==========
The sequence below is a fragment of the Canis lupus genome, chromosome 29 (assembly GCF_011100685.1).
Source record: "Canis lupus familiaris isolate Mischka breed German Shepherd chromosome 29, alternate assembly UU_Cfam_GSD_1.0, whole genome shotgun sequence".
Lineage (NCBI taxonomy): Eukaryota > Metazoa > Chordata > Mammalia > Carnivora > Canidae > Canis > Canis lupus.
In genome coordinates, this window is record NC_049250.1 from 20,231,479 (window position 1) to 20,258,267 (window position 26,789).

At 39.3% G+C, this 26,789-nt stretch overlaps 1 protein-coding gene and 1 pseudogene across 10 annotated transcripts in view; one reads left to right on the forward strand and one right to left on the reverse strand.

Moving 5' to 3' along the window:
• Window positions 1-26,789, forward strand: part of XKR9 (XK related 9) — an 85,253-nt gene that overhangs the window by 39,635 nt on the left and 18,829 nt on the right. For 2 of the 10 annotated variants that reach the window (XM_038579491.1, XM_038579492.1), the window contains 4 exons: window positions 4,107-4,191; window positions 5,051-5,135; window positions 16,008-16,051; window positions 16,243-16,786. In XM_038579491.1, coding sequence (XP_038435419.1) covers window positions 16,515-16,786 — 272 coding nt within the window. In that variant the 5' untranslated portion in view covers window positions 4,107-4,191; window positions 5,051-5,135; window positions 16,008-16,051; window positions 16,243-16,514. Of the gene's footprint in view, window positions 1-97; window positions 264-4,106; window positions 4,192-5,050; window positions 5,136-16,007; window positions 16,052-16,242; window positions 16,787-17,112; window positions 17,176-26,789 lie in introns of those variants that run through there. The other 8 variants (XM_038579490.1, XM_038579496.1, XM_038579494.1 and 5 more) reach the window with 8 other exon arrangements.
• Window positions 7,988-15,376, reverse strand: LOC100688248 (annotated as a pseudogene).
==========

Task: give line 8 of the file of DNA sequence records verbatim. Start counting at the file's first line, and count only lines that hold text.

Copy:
• Window positions 7,988-15,376, reverse strand: LOC100688248 (annotated as a pseudogene).